CIVIL WAR INDEX
Primary Source Material
on the Soldiers and the Battles
Home The Armies The Soldiers The Battles Civilians Articles
 
If this website has been useful to you, please consider making a Donation.

Your support will help keep this website free for everyone, and will allow us to do more research. Thank you for your support!

7th Ohio Cavalry

Online Books
7th Ohio Cavalry Soldier Roster - Official Roster of the Soldiers of the State of Ohio in the War of the Rebellion, 1861-1866, Volume 11, by Ohio Roster Commission (Joseph B. Foraker, Governor, James S. Robinson, Sec'y of State and H. A. Axline, Adjutant-General), 1886     View Entire Book

Regimental History
Seventh Cavalry. Col., Israel Garrard ; Lieut.-Col., George G. Miner ; Majs., William Reaney, Augustus Norton, James McIntire, William T. Simpson, John Leaper, Solomon L. Green, Leonard Skinner. This regiment was recruited from the counties in the southwestern part of the state and was known as the "River regiment." It was mustered into service from Sept. 12, 1862, to Nov. 8, 1862, at Columbus, Camp Ripley, Athens, Pomeroy and Gallipolis, to serve for three years. At time of organization it numbered 1,204 men, and at time of muster-out 840 men. The regiment entered the field of warfare in Kentucky and thence to Tennessee. In December Cos. A and D fought the spirited engagement at Carter's station, which resulted in the defeat of the enemy, 273 of whom surrendered to the Federal detachment, leaving 6 killed and 8 wounded on the field, besides surrendering a piece of artillery. A magnificent rail-road bridge was burned and a train of cars run into the river. A detachment of the regiment met the enemy at Mt. Sterling, Ky., in March, 1863, defeated him and finally drove him from the state. At the battle of Button's hill the regiment was especially conspicuous, distinguishing itself in two charges and contribuing largely to the victory. On May 1, Gen. Pegram having collected at Monticello a force of cavalry estimated to number 4,000, the regiment, with other mounted troops, crossed the Cumberland river at Mill Springs, attacked Pegram, defeated him, drove his force to its retreat beyond the Cumberland mountains, and returned to Somerset. In the engagement known as Rocky gap the regiment bore the brunt of the fighting and Gen. Burnside complimented it in orders. The regiment was a part of the force that pursued Gen. Morgan on his raid through Indiana and Ohio, and being in the advance was the first to attack him at Buffington island. Then being reinforced by other troops a sharp engagement ensued, which resulted in the defeat of the enemy, who fled from the field in the greatest disorder, leaving his artillery and dead and wounded on the field, as well as his arms and stolen property, consisting of boots, shoes and clothing of all kinds. At Cumberland gap in September, the Confederate garrison under Gen. Frazer, consisting of 2,600 men, with 15 pieces of artillery, surrendered, the River regiment being detailed to receive the surrender and occupy this "gateway to East Tennessee." On Sept. 10 it returned to Knoxville, and from there marched to Carter's station, where in a night fight it drove a large force of the enemy from that place. In the battle of Blue Springs it participated in the final charge made near nightfall, in which the enemy was routed and sought safety in retreat. In the terrible defeat at Rogersville the regiment lost 112 men and some of its best officers. It then crossed the Clinch mountains, took position on the north bank of Clinch river, and held it against the enemy during the siege of Knoxville. In pursuit of the enemy retreating from Knoxville the regiment participated in the hotly contested battle at Bean's station, which lasted the entire day and in which both parties suffered severely. On Dec. 23 the regiment crossed the Holston river, engaged and drove the enemy from New Market. It then crossed Bey's mountain, engaged a largely superior force near Dandridge, and after hard fighting all day, in which it was twice surrounded, was compelled to cut its way out. In January it participated in the fight at Fair Garden, in which after several hours' fighting the enemy was defeated and driven in full retreat across the French Broad river, 2 pieces of Confederate artillery and several hundred prisoners being captured. In June the regiment, with the force under Gen. Burbridge, marched toward Cynthiana, Ky., and there attacked Morgan's force, defeating and driving him from the field in confusion. In this engagement the regiment captured some 500 prisoners, though in doing so sacrificed several valuable men. From July until September the regiment participated in the siege of the "Gate City," being actively engaged with the enemy almost daily. On Nov. 30 was fought the bloody battle at Franklin, Tenn., where the regiment tenaciously held its position on the left of the Federal line. In the first day's fight at Nashville it charged by squadrons, drove the enemy in its front a mile and a half, captured 4 pieces of artillery, and on the second day was actively engaged. The regiment was mustered out on July 4, 1865, its loss by casualties of war having been 560.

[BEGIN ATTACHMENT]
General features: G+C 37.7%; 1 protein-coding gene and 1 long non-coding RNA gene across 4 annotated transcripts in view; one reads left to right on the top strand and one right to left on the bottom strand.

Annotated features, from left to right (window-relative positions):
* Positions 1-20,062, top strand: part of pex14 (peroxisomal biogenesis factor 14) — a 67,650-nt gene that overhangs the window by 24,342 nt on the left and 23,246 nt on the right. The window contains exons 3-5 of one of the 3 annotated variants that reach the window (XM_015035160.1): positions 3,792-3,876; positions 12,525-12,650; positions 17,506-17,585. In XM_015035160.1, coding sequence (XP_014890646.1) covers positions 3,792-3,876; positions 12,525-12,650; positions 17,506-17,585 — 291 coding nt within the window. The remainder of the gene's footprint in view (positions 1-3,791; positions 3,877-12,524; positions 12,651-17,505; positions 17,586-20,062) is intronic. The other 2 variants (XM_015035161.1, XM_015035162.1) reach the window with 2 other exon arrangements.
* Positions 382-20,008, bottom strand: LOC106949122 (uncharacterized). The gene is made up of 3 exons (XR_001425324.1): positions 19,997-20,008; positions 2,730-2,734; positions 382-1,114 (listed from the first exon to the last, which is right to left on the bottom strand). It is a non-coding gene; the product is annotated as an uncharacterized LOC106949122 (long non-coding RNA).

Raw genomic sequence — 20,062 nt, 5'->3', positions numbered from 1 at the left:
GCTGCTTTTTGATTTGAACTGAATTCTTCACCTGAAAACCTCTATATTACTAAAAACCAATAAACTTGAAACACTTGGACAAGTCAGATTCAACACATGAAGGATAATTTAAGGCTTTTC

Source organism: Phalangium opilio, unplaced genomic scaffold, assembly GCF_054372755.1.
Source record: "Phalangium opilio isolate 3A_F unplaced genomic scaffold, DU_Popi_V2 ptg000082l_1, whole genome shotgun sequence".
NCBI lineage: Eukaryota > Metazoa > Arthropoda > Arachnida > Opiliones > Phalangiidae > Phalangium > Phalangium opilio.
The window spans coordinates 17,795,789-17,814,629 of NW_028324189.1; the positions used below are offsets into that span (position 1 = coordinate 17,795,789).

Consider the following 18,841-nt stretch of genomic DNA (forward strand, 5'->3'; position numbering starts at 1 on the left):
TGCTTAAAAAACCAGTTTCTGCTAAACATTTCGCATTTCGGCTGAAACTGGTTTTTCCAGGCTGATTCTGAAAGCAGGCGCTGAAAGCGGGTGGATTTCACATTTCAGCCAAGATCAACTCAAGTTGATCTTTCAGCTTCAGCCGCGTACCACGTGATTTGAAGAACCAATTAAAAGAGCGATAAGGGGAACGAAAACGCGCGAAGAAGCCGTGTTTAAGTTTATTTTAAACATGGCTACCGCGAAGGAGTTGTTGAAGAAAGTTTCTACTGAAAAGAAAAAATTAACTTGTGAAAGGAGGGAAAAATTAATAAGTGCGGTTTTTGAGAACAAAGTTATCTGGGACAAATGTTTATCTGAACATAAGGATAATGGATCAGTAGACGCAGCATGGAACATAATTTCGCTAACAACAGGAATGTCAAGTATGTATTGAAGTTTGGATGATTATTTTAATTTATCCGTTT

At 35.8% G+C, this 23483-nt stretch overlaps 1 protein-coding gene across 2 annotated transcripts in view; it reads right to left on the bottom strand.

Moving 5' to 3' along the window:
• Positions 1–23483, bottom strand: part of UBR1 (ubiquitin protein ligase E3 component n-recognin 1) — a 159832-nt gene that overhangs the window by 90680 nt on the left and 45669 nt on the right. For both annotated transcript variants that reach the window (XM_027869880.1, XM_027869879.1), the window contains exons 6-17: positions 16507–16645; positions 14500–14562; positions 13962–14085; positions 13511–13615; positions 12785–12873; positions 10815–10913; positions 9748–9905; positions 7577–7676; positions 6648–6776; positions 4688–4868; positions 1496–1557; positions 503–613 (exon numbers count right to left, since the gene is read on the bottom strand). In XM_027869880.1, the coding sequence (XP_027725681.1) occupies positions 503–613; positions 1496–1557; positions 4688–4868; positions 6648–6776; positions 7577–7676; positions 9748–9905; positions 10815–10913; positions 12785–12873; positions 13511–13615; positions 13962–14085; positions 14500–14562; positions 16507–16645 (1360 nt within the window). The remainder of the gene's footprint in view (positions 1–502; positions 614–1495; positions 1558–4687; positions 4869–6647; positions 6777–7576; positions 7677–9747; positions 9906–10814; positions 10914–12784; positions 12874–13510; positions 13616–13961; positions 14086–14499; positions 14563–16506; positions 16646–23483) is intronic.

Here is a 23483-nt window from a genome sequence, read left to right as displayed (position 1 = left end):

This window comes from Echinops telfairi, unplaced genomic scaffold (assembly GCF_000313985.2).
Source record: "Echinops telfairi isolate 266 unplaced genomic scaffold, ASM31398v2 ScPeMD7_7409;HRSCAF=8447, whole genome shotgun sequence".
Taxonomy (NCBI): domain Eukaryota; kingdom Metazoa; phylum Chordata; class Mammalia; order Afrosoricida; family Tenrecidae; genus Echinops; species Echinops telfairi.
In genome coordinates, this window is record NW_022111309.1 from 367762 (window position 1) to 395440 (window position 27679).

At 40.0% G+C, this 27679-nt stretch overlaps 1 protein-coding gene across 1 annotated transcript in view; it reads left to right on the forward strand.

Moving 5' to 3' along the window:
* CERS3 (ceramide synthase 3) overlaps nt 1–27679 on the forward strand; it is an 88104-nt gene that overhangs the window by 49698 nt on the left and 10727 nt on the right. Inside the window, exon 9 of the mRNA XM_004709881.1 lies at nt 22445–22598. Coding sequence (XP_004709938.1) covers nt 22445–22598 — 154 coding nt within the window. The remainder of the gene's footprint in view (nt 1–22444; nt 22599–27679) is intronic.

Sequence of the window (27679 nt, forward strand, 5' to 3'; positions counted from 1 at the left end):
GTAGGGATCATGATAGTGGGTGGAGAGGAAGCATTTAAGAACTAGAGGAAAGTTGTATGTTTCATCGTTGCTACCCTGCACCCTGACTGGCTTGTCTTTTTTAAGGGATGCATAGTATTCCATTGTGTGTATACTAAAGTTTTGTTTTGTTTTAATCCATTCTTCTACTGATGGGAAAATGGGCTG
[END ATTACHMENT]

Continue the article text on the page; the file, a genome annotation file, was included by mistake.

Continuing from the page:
Footnotes:
Regimental history taken from "The Union Army" by Federal Publishing Company, 1908 - Volume 2

Whats New
Bibliography
About Us


 

Copyright 2010 by CivilWarIndex.com
A Division of Pier-Pleasure.com